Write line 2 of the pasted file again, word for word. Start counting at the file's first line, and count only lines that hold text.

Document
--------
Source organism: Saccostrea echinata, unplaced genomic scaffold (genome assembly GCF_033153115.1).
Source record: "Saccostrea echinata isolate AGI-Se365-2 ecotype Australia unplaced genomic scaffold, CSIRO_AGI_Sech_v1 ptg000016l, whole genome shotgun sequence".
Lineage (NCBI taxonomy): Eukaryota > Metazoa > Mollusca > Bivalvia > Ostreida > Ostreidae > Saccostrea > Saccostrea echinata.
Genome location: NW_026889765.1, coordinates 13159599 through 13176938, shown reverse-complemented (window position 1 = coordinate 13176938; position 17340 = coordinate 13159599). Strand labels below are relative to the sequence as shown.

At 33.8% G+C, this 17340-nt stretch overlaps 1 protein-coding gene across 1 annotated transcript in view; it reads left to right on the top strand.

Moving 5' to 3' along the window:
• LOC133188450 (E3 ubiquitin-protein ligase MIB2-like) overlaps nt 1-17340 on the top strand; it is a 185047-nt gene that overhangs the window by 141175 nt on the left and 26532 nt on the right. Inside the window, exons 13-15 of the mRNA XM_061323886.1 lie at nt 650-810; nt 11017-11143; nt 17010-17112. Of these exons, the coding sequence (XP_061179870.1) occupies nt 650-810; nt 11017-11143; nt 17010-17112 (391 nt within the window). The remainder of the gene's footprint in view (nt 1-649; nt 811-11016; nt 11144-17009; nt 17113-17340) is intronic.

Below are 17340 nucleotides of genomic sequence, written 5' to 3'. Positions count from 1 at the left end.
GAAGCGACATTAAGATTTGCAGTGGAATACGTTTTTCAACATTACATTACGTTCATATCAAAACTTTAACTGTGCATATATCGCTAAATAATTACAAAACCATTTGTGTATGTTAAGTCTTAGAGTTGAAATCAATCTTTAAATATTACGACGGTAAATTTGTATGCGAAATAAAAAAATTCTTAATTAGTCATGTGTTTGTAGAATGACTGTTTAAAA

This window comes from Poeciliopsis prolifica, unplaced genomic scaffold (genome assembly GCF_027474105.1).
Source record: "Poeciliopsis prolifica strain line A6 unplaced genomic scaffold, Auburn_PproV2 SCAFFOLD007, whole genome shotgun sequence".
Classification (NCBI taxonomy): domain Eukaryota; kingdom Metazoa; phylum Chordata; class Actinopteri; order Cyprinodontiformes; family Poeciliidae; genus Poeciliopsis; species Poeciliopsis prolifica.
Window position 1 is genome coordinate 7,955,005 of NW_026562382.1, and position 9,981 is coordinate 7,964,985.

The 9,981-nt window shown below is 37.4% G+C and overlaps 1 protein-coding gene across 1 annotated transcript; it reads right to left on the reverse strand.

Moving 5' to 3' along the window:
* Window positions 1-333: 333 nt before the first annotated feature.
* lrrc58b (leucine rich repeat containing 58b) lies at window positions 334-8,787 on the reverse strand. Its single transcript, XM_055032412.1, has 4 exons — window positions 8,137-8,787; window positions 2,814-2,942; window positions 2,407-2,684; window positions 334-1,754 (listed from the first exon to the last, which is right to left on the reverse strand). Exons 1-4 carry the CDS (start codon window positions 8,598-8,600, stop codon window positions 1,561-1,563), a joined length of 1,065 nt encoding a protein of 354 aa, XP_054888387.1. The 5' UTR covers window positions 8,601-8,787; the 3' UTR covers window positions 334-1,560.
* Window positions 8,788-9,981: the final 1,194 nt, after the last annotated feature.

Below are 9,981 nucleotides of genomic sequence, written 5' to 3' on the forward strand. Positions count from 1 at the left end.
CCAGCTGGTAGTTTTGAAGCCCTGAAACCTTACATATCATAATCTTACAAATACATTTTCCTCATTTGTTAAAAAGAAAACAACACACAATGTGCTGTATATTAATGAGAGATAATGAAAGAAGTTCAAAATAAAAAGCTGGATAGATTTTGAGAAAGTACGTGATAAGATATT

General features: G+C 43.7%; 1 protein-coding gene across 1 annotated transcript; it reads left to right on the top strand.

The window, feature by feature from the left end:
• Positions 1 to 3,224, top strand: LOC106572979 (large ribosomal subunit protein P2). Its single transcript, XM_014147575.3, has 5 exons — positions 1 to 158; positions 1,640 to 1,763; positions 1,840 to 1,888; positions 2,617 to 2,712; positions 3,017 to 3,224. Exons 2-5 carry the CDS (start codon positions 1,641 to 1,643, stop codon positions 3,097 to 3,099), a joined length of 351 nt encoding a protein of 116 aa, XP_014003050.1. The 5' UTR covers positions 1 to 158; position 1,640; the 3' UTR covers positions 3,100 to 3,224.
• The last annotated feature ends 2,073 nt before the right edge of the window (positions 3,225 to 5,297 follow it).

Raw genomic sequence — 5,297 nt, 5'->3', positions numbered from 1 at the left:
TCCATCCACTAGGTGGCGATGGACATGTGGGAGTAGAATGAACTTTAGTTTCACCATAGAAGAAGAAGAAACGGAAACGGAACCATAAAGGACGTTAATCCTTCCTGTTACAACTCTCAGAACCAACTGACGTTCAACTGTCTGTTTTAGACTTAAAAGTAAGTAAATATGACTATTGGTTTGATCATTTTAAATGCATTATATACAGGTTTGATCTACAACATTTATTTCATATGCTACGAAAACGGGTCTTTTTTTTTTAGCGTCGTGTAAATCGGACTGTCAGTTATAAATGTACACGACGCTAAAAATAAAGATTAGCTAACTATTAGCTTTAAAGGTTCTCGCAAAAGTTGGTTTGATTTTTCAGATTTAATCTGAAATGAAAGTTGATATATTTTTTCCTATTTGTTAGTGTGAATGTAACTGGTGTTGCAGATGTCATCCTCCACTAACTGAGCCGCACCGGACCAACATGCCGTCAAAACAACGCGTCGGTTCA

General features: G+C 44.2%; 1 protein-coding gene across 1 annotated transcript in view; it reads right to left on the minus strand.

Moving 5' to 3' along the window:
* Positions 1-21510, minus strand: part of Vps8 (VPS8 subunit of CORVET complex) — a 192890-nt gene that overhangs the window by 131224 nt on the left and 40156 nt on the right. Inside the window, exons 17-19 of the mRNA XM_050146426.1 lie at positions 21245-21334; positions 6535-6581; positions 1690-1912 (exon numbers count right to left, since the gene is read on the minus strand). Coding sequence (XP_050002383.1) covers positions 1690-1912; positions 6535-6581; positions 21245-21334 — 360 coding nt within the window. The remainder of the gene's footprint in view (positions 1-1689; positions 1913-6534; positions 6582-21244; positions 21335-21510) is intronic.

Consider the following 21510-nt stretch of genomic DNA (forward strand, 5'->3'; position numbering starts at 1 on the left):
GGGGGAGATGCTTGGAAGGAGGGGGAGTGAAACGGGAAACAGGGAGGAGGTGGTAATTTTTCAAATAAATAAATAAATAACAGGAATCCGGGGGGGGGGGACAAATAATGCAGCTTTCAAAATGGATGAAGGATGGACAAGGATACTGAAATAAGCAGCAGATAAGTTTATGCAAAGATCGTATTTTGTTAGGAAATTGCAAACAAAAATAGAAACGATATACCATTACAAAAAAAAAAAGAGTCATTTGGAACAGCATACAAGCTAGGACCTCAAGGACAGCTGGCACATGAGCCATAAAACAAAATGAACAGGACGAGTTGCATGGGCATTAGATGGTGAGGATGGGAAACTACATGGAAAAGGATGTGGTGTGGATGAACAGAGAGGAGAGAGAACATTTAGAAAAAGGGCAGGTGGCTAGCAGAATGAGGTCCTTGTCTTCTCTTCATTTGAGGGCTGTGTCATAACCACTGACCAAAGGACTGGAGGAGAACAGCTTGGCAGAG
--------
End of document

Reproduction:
Source record: "Saccostrea echinata isolate AGI-Se365-2 ecotype Australia unplaced genomic scaffold, CSIRO_AGI_Sech_v1 ptg000016l, whole genome shotgun sequence".